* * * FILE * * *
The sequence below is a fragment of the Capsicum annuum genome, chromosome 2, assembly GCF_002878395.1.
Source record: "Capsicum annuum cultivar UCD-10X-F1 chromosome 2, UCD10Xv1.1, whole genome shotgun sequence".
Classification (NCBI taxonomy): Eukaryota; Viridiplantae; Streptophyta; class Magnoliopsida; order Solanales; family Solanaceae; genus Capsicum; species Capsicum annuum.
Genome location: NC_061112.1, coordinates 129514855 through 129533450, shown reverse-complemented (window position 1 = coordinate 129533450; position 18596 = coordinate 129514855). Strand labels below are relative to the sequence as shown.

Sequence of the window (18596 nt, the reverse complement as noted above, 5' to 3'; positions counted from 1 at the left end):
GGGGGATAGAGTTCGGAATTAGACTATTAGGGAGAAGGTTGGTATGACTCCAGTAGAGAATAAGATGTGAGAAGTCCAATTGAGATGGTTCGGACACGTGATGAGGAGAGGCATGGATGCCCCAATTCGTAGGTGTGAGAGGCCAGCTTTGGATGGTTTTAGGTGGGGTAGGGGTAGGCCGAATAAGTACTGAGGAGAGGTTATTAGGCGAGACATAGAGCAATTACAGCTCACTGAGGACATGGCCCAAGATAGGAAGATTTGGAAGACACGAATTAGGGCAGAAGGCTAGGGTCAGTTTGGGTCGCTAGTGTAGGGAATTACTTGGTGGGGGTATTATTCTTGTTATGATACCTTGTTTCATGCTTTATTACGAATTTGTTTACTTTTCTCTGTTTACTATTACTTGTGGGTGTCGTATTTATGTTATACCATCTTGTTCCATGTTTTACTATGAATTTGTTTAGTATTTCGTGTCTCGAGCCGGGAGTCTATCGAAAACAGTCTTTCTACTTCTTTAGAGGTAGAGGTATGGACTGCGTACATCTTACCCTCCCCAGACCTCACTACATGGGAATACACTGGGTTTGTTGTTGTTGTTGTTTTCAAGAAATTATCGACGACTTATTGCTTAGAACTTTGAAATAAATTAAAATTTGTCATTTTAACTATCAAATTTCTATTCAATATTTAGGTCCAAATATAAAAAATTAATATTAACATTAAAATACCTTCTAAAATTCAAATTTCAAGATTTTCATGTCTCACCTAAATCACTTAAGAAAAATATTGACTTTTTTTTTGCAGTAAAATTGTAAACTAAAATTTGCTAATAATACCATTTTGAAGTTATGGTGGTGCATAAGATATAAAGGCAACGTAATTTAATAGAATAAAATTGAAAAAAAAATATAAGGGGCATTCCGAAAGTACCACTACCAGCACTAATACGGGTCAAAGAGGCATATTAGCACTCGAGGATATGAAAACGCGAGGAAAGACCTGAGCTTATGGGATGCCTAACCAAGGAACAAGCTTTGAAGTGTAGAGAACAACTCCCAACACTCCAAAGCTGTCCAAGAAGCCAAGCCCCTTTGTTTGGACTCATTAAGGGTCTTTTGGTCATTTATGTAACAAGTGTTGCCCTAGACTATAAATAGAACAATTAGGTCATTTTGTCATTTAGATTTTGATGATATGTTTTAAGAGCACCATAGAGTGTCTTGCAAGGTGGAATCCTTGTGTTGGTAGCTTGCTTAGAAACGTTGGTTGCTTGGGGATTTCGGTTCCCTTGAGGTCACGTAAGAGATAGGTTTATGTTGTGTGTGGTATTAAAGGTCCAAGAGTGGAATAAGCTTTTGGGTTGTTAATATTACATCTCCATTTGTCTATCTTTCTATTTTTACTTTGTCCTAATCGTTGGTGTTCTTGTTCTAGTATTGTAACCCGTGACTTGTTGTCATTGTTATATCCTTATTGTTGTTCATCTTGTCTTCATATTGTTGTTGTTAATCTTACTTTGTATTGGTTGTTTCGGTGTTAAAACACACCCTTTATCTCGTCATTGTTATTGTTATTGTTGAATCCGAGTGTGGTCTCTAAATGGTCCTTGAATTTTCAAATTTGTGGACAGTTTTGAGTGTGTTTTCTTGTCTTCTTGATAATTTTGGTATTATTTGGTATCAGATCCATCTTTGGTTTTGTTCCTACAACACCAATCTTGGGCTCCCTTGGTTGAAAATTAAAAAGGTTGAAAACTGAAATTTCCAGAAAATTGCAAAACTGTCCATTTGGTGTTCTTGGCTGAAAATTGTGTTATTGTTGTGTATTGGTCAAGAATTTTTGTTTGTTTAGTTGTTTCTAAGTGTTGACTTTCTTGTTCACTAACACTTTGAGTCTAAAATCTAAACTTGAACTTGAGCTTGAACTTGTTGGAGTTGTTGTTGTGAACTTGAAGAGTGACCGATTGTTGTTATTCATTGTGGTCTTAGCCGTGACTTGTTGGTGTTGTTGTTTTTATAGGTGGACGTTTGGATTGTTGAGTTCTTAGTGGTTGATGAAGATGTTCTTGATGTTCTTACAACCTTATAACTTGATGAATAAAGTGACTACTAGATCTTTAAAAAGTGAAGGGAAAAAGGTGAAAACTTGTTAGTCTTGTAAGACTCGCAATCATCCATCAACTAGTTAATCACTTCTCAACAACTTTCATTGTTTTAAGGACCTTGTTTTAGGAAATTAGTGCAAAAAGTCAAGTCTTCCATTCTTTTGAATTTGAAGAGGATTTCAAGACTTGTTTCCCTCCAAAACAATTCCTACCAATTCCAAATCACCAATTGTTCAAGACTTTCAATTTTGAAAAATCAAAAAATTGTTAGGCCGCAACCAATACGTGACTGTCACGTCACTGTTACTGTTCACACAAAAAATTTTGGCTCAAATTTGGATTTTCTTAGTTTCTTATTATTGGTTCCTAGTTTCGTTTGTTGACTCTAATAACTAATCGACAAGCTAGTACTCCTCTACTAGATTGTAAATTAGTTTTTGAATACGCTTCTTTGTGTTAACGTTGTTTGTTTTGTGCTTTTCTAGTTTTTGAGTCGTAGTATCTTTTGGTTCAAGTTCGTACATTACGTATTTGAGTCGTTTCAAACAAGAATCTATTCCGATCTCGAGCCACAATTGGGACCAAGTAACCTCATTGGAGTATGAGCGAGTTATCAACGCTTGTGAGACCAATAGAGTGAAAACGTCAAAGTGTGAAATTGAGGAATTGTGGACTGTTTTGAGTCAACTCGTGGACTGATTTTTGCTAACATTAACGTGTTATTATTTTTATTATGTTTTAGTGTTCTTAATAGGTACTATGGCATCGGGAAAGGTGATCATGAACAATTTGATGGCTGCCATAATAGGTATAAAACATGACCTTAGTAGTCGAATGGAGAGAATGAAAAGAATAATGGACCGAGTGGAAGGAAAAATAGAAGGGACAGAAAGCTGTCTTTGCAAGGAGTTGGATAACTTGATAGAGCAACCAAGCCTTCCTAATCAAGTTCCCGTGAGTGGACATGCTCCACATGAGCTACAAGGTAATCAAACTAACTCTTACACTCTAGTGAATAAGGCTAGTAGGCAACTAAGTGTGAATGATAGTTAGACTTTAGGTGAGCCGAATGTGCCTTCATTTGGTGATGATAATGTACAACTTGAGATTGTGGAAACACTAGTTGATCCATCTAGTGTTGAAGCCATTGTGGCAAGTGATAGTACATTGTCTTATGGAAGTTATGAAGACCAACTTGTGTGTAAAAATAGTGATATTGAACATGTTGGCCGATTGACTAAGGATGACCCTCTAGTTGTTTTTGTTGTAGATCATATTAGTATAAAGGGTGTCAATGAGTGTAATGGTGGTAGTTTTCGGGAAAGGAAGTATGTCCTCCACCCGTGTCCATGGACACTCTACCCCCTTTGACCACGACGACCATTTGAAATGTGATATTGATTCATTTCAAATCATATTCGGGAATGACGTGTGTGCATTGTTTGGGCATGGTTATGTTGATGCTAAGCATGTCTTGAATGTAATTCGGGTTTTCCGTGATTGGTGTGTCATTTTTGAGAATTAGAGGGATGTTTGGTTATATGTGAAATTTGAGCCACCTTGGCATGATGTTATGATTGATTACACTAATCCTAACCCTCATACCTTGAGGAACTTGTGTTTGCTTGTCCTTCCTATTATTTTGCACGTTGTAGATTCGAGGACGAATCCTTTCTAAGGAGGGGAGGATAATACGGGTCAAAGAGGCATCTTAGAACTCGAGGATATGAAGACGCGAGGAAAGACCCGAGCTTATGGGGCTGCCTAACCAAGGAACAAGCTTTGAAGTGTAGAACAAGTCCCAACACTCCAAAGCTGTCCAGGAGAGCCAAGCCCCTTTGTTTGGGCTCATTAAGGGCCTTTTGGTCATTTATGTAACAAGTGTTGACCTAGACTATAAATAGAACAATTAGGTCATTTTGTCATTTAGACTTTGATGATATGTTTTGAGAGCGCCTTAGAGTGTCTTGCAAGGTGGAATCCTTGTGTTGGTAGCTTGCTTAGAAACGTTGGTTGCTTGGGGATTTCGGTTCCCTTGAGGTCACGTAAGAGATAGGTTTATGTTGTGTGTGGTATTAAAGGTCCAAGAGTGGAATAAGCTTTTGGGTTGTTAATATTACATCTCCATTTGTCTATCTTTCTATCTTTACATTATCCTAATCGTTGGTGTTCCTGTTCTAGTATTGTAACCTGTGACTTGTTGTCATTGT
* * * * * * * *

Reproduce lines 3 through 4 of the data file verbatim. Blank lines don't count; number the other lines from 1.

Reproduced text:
Classification (NCBI taxonomy): Eukaryota; Viridiplantae; Streptophyta; class Magnoliopsida; order Solanales; family Solanaceae; genus Capsicum; species Capsicum annuum.
Genome location: NC_061112.1, coordinates 129514855 through 129533450, shown reverse-complemented (window position 1 = coordinate 129533450; position 18596 = coordinate 129514855). Strand labels below are relative to the sequence as shown.